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Artwork by Sardax


by Andrew Gallix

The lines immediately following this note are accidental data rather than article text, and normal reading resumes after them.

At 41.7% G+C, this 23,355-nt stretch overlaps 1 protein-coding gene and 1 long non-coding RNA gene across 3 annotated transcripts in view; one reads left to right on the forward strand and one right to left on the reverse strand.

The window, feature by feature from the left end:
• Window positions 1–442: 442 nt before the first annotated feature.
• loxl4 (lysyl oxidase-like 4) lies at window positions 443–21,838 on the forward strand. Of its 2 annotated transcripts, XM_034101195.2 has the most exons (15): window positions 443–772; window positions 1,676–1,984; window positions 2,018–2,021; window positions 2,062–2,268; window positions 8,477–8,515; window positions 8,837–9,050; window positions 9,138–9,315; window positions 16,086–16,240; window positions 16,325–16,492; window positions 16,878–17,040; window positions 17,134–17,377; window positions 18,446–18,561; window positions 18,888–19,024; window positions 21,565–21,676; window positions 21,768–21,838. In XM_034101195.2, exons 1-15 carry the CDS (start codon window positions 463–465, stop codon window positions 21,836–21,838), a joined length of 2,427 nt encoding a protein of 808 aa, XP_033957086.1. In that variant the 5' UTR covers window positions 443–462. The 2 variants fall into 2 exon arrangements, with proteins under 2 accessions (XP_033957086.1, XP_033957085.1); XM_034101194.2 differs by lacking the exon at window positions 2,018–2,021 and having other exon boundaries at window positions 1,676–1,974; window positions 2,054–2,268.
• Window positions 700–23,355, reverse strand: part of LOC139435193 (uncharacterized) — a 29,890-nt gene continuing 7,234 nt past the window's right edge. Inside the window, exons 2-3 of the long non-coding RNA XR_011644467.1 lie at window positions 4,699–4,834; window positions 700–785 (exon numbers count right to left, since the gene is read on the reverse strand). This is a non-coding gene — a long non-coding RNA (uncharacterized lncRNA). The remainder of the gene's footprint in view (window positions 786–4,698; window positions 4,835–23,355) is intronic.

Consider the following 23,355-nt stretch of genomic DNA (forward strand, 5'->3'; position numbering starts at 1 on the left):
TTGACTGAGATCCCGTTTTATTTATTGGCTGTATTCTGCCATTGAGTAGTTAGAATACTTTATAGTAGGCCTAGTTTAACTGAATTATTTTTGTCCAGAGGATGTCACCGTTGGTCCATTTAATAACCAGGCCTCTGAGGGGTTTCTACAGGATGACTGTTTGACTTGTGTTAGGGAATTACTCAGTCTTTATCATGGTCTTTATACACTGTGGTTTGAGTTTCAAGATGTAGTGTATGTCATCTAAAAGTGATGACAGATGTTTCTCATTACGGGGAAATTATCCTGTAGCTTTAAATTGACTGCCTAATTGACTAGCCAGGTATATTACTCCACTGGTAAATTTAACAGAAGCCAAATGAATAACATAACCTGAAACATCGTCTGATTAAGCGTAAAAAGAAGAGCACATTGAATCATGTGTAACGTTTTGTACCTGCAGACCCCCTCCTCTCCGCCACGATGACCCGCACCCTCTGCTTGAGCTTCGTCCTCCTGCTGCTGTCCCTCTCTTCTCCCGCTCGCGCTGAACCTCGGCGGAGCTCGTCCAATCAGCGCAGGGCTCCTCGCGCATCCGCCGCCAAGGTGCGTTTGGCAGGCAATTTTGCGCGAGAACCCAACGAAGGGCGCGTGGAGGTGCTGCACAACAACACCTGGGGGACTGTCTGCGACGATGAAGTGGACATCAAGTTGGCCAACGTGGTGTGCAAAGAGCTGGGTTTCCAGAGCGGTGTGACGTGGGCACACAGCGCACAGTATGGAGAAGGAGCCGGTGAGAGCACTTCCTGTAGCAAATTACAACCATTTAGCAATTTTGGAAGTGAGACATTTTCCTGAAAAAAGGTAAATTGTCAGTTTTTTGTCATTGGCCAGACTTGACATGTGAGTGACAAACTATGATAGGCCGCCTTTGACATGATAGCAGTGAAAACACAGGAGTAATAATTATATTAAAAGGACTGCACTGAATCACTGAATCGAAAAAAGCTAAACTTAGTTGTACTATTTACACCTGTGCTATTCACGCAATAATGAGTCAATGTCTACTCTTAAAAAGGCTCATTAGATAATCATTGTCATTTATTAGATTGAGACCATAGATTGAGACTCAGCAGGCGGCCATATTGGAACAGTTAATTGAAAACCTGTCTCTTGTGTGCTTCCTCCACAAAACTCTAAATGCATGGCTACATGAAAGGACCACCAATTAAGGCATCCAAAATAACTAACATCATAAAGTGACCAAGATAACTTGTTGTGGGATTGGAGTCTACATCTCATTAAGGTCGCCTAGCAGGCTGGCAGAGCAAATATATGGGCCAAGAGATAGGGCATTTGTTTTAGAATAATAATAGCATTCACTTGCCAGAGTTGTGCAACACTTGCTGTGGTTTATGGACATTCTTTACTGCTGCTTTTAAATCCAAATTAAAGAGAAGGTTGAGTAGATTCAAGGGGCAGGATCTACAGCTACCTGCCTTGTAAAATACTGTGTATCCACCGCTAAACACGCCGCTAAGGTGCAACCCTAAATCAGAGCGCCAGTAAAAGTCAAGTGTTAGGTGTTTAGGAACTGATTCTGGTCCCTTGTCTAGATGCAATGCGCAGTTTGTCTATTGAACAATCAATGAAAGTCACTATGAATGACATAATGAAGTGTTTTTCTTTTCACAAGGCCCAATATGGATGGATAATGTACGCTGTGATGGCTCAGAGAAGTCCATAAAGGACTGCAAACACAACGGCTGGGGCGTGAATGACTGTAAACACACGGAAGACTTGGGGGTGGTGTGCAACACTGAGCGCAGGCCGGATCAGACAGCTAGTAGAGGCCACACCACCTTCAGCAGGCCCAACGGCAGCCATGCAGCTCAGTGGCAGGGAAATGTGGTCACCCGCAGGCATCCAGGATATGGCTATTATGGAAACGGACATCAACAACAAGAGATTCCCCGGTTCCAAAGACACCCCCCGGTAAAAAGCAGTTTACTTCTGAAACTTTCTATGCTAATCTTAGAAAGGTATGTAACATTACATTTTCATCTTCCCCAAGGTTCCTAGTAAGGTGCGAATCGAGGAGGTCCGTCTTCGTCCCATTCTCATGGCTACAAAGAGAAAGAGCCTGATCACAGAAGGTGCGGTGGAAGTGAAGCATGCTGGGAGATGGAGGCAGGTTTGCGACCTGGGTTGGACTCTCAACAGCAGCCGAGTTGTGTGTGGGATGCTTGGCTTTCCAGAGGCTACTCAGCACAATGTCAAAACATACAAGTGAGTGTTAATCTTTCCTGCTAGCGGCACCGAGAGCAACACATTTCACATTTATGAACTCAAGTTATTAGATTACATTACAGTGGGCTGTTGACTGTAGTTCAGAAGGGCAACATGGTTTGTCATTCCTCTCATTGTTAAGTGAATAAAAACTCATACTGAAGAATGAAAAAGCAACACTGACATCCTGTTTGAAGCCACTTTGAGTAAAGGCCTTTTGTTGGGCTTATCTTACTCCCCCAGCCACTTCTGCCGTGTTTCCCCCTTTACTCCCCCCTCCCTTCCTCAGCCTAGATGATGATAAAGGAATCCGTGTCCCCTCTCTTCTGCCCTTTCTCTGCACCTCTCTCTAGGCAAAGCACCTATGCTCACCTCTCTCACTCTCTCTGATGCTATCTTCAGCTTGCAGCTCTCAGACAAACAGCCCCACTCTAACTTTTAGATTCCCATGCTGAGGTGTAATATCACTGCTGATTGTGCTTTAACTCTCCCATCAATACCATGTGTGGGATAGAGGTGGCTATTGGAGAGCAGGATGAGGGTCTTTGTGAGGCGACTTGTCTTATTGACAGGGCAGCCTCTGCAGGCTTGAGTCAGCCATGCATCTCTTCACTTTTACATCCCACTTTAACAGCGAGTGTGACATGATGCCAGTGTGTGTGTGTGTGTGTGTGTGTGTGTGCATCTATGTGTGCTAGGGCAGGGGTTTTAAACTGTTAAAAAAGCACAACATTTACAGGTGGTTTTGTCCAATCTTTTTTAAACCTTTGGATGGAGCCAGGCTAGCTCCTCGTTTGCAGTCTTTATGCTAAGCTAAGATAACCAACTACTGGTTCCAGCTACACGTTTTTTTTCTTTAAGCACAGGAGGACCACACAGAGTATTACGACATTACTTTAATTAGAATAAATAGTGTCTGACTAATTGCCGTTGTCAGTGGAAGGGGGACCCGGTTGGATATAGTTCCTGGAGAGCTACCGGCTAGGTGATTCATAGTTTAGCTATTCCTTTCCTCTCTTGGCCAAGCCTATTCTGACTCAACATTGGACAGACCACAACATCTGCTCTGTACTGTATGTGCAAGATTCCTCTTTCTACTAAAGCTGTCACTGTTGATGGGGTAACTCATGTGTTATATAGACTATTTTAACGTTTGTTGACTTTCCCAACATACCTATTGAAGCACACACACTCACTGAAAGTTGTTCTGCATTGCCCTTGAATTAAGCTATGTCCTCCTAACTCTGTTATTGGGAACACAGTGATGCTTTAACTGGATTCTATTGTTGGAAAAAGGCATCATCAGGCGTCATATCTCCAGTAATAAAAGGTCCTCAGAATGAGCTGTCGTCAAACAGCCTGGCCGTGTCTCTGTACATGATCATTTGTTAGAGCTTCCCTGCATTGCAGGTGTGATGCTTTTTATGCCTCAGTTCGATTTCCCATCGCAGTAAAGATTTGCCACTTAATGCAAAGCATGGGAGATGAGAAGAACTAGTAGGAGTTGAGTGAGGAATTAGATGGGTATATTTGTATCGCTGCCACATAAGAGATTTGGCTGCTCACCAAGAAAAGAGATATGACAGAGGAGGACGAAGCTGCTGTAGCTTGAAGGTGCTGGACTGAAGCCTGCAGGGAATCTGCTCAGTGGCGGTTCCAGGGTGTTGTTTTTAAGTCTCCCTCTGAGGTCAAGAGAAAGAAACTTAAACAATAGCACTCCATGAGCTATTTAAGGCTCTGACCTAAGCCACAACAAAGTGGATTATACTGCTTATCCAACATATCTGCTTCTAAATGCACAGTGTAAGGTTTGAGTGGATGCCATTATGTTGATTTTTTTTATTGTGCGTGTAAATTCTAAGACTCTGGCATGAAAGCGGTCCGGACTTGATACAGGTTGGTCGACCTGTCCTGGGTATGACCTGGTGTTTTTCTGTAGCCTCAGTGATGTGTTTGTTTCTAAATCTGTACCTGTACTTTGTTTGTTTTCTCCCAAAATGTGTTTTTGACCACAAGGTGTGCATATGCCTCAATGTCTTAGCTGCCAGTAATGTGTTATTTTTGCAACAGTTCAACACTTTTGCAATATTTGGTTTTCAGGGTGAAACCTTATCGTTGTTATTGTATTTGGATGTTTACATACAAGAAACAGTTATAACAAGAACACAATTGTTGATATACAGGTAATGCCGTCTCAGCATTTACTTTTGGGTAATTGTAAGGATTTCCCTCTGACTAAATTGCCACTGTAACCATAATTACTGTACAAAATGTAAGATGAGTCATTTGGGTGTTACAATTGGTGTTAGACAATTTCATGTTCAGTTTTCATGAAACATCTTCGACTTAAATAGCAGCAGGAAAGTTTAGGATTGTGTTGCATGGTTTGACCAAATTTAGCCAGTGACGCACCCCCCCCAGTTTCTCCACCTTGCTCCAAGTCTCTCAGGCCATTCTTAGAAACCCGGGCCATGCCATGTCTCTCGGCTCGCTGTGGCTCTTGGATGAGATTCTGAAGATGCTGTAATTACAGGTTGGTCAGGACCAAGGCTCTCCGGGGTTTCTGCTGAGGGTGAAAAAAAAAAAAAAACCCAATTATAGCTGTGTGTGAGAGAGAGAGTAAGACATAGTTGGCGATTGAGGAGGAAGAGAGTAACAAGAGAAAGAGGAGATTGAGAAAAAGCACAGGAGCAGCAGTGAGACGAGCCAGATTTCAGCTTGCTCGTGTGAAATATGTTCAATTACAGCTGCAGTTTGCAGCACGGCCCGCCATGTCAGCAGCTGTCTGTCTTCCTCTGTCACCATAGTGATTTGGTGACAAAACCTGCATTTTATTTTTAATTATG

Jonathan Coe whose latest novel The Rotters' Club will be published in paperback in March, is releasing an album on Bertrand Burgalat's French record label Tricatel. The album is released today in France. Jonathan Coe writes on the Tricatel website that "it's probably true to say that there is no other record quite like 9th and 13th. Which is not to say that Louis, Danny and I have succeeded in reinventing the wheel. Just that, for me, this peculiar collection of melodies and recitatifs represents a small but significant step towards one of my long-held goals as a writer: finding a new way of integrating music and the spoken word. Reading to a musical accompaniment is, I have discovered, more liberating than restricting. Just as Georges Perec found a strange kind of freedom for himself in writing a novel without using the letter 'e', so the creative mind is wonderfully concentrated by knowing, for instance, that the extract you are going to read must last exactly 52 seconds, and must contain a natural pause to allow that lovely vibraphone figure to be heard. In this way, you discover new rhythms in your prose, beats and pulses that you didn't know existed. The other joy of making this album has been the excuse it has given me to hang around in recording studios, which has always been my idea of paradise. Don't ask me why. Time passes differently in these womb-like environments, hermetically sealed off from the cares of the outside world. . . . My own musical tastes are eccentric, I freely admit. They were formed in the 1970s when the first record I bought (aged ten) was a Bill Haley compilation, followed rapidly by Bolan Boogie, The Slider and a few other masterworks by my then-heroes T. Rex. At around the same time my father brought home an album of Ravel's orchestral music (although he only ever listened to 'Bolero'), and I fell in love with the 'Pavane pour une infante défunte'. So, from an early age, I had a passion both for the formal simplicity and solid beats of pop music, and the plangent, bitter-sweet harmonies of the French impressionists. Soon, I was looking for music which might combine these elements, and the closest I could find was on the outer, quirkier fringes of the British progressive scene in the mid-70s. While being bored to tears by the pseudo-symphonic excesses of Yes, ELP and their ilk, I nonetheless became a devotee of Caravan, Hatfield and the North and a handful of other bands whose names are dangerous to mention even today. However, I confess, here and now, like a bishop who admits that he wears women's underwear beneath his robes (thank you, Bertrand Burgalat, for that analogy) that I still enjoy listening to this kind of music, and indeed with the very title of my new novel The Rotters' Club I have formally 'outed' myself as a Canterbury aficionado. . . . The music of the 1980s, like the politics, didn't appeal to me: I found it brittle and shrill and ungiving. For a few years The Smiths provided some crumbs of comfort, with Morrissey's irony-laden melancholy and Johnny Marr's brilliant melodic gift (they were much better songwriters than Lennon and McCartney, in my view). But then I stumbled upon él records, Britain's great musical secret of the 1980s, home to Bid and Marden Hill and The King of Luxembourg and a cluster of other acts who proved that pop songs could still be written with style and feeling and classical elegance. And also home, of course, to Louis Philippe. At the time I discovered Louis' music, there were two things happening in my creative life. The student band for which I had written songs and played keyboards was on the point of collapsing, and my novels were beginning to be published. I was writing my third, in fact: The Dwarves of Death, a comic roman noir about a cocktail pianist who fails to solve a murder mystery and, more importantly, fails to get the girl. With all the hubris of youth, I thought it would be a good idea to include one of my own piano compositions in this novel: and so I made my hero, William, write a tune called 'Tower Hill', which is actually printed in the text. In one scene he attempts to play it in public, but he's too drunk, and he screws it up. Danny Manners gamely 'performs' this scene on our record, while still managing to bring out (for which I thank him) whatever scraps of lyricism and melodic appeal the tune contains. A few years later, having given up on my musical ambitions, I made contact with Louis Philippe when I wanted to use some words from his song 'Yuri Gagarin' as the epigraph to my next novel, What a Carve Up!. . . . My character Michael Owen shares Louis' hero-worship of the legendary cosmonaut, so we thought it would be appropriate here to combine another of his songs, 'Destination Moon', with some readings from my book in which Michael looks back on his youthful enthusiasm. . . . After What a Carve Up! I wrote The House of Sleep, a novel haunted by images of the restless sea, 'stretched towards the horizon, sickly green and heaving with endless disquiet'. The music on my headphones while I wrote it was not La Mer, however, but more often 'Sea Song', by Robert Wyatt, 'Sea Lady' (a fabulous Kenny Wheeler/Norma Winstone tune) and 'Fires Rise and Die', one of my favourite Louis Philippe songs from his 1987 album Appointment with Venus. He sings it again here, in a version even better than the original, I think, and towards the end of the song his daughter Camille reads, or rather whispers, the final broken sentences of my novel. Actually the words here are by Jean Pavans, because Camille is reading from his brilliant French translation. Whatever the authorship, I think the language and the harmonies, on this occasion, meld perfectly. The House of Sleep also contains my only poem, a sonnet called 'Somniloquy', which took me at least six months to write. A brief discussion of this item at Louis' house ended with our host declaring that it could never be set to music, while the unflappable Danny simply withdrew to his flat and reappeared a few days later clutching a sheet of manuscript paper, having achieved, through one of those casual acts of alchemy of which only he seems to be capable, the very thing that the rest of us had considered impossible. In this lovely, eerie setting, Francis Poulenc climbs warily between the sheets with Bernard Herrmann. (I don't know if this ever happened in real life, but it should have done.) I was still writing The Rotters' Club when we made most of these recordings, so we weren't able to draw as much as we would have liked on this, one of the most musical of all my novels. My schoolboy hero Benjamin is fatally torn (as I was, twenty years ago) between wanting to be a writer and a composer and, like William in The Dwarves of Death, he thinks that music might be the key to winning the girl of his dreams. Like William, he's wrong. 'Three Views of Cicely' introduces us to the object of his obsession, a sixth-form goddess to whom there could be no better introduction than this feathery Latin instrumental, so seductive and irresistible, but with a touch of madness in those string arrangements to suggest that we might actually be dealing with something (or someone) very spooky indeed. Louis and Danny get a chance to read from the novel on this track, and the divine Cicely is voiced by my friend and fellow-novelist Esther Freud, once an actress herself and still blessed with one of the silkiest voices in the business. . . . And now, at last, to the main course on our menu: the short story "9th and 13th", which first appeared four years ago in The Time Out Book of New York Short Stories, and made its French debut last year in the Nouvelle Revue Francaise. . . . This story was commissioned by another writer friend, the novelist Nicholas Royle, and arose out of a lunchtime conversation about whether it would be possible to compose an entire short story in the conditional mood. All I could manage, in the end, was to write about two-thirds of the narrative that way, which accounts for the preponderance of 'would haves' and 'should haves' throughout the text. In fact, now that I come to think of it... In a Conditional Mood... that's a great title for an album, isn't it... My next collaboration with Louis and Danny, maybe. . . ."